<The Gender ADs Project>


Male Fantasies


...the leaders...must invent many new instruments for checking and controlling the mood of the people (Max Ascoli and Arthure Feiler, Fascism for Whom? New York: W.W. Norton & Company, 1938, p. 17).


<Background: Klaus Theweleit's Male Fantasies offers an interesting look at the connections between masculinity, fascism, hatred of women and violence (1987). The Ads: Recent visual compositions in Maxim illustrate the connections between masculinity and violence. Images 1 and 2 are features of U.S. soldiers in Afghanistan. Like ad 6, these two ads suggest that male power (such as in the war machine) is connected to a violent and competitive sexuality. Image 5 is particularly disturbing and should raise questions about the nature of our popular culture. It is also interesting to analyze images 4 and 15, especially as they suggest the ways in which boys are inculcated and socialized in the gender order of society.  Resources: Psychological studies of fantasy abound, and a clear foundation for the understanding of the politics of fantasy is its construction in the human mind. Discussion Questions: (1) In what situations are a person's fantasies legitimate. In other words, are there situations in which one person's fantasy does not compromise the safety, security or dignity of the person subject of the fantasy? (2) Do men and women share similar fantasies? If so, how are they similar? How are they different? (3) Why does there seem to be a connection between male sexuality and forms of violence?  >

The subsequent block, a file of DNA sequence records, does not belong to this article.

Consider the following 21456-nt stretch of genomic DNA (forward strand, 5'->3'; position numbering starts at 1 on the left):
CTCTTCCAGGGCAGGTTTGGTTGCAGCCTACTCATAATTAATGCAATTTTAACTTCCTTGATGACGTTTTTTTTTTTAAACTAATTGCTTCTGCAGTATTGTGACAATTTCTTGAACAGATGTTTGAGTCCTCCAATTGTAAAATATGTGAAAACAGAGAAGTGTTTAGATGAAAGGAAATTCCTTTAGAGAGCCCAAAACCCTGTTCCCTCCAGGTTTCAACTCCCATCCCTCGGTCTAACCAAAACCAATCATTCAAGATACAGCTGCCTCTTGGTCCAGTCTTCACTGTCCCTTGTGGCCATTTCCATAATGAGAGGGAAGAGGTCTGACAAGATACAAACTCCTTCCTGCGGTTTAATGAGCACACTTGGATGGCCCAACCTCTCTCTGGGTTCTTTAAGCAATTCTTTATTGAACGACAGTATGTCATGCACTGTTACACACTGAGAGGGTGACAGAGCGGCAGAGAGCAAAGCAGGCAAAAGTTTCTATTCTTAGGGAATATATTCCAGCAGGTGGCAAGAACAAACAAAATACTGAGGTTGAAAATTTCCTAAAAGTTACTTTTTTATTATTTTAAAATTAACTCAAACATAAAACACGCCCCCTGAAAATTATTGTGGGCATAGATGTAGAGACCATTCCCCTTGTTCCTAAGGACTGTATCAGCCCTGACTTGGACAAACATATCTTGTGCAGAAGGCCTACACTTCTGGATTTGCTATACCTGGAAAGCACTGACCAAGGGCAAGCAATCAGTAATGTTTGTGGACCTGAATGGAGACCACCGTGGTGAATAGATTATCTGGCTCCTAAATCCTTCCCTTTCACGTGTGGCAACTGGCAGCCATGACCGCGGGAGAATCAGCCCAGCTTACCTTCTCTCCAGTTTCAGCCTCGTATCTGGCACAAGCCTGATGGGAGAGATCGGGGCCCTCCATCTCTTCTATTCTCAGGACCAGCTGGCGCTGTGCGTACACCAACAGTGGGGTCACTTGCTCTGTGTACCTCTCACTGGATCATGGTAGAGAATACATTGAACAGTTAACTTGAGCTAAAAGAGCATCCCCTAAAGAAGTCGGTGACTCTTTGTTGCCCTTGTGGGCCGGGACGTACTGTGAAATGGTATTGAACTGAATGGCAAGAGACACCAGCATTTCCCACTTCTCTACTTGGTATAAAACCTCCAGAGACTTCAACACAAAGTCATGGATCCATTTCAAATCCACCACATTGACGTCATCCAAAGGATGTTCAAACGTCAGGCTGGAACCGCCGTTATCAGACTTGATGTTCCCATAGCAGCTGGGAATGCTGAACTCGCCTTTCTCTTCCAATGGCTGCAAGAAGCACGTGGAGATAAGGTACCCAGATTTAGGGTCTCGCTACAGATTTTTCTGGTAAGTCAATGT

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<presented by Scott A. Lukas, Ph.D.>